In announcing his intention to resign as Deputy Prime Minister, Barnaby Joyce apologised to his girlfriend for the attention put on her, but other key figures were noticeably absent: his staff.
Given the context of this scandal, Mr Joyce’s staff are surely deserving of an apology. Particularly given they now the face the possibility of losing their jobs, through no fault of their own.
Parliament is, afterall, a workplace. It is the place where parliamentarians congregate to carry out the duties for which they get paid an awful lot. It is also where many of their close staff, including assistants and media advisers, work alongside them to carry on the business of government. And these close advisers are generally chosen by the resident politician.
Mr Joyce and his new girlfriend Vikki Campion worked together for some time, with her employed as his media adviser. While it has been denied, it remains unclear whether their affair began while they still worked directly together.
It is possible that some, if not all, of Mr Joyce’s staff were aware to some degree of what was happening. But how much did they know, and did this cross a professional line? For instance:
- Did they feel compelled or even forced to keep their boss’ affair secret?
- Were they made to endure discomfort by exposure to flirtation, comments or innuendo while at work?
- Did Ms Campion appear to receive special treatment and rewards during work hours?
- Would Ms Campion have been eligible, or the ideal candidate for, an inter-departmental transfer had there been no personal relationship with Mr Joyce?
By no means am I accusing anyone of any wrongdoing, nor has there - at least to my knowledge, at the time of writing - been any proof of wrongdoing identified. My point is simply that any business can be thrust into the spotlight because of the private actions of its employees and managers. And the ramifications spread far beyond just the individual or couple, many of which may not be apparent at first glance – such as the implications on the broader workforce.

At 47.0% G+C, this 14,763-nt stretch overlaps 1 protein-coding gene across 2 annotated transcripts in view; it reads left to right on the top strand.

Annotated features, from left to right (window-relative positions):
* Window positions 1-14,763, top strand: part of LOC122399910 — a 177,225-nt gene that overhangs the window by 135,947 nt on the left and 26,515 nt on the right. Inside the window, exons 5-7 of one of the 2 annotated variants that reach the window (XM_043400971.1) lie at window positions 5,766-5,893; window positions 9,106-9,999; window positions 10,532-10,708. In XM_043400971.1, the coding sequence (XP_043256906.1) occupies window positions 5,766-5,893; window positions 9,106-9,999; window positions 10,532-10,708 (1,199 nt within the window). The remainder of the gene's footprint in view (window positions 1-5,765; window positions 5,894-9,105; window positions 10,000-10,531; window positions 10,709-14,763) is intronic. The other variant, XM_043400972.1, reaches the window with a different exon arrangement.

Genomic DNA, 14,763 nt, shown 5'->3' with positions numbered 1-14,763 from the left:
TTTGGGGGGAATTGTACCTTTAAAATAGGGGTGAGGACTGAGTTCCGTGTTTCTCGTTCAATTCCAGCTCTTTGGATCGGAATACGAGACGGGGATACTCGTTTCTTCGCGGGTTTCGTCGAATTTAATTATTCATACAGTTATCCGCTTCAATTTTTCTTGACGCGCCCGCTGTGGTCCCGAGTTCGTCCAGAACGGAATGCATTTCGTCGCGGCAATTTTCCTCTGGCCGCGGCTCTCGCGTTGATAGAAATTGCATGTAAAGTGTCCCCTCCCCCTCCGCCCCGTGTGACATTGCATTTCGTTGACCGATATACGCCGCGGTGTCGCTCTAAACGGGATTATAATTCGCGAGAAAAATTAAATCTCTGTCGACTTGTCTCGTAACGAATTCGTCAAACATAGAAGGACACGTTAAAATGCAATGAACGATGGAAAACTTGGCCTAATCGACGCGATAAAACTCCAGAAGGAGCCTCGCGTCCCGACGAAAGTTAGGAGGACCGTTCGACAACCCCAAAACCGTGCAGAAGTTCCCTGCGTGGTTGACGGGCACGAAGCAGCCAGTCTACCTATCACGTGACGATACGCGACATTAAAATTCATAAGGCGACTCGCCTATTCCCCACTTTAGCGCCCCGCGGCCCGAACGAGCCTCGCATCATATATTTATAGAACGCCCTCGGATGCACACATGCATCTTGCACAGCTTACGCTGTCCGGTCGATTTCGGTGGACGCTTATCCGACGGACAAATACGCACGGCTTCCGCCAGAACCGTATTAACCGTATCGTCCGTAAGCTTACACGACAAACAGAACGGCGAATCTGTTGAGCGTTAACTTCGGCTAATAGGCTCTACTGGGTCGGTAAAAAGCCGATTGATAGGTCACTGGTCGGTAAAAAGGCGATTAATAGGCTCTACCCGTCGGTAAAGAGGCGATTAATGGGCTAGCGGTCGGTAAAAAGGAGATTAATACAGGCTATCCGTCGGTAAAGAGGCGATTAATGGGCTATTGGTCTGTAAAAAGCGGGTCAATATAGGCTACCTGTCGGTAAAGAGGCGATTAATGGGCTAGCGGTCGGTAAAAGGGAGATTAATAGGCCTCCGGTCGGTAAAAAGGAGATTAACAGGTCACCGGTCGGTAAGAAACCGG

A business owner will naturally be concerned with the potential damage to their firm. But, as an employer, there is also a legal obligation to protect employees.
Thankfully, there are steps an employer can take to manage complex personal relationships in the workplace.
Whatever the truth of this scenario, and regardless even of one’s own political leanings, this case highlights that personal relationships can and do have a material impact on an organisation. And as such, employers should use the opportunity to take stock of potential threats from within their business, before they reach crisis stage.
Adam Zuchetti is the editor of My Business, and has steered the publication’s editorial direction since early 2016.
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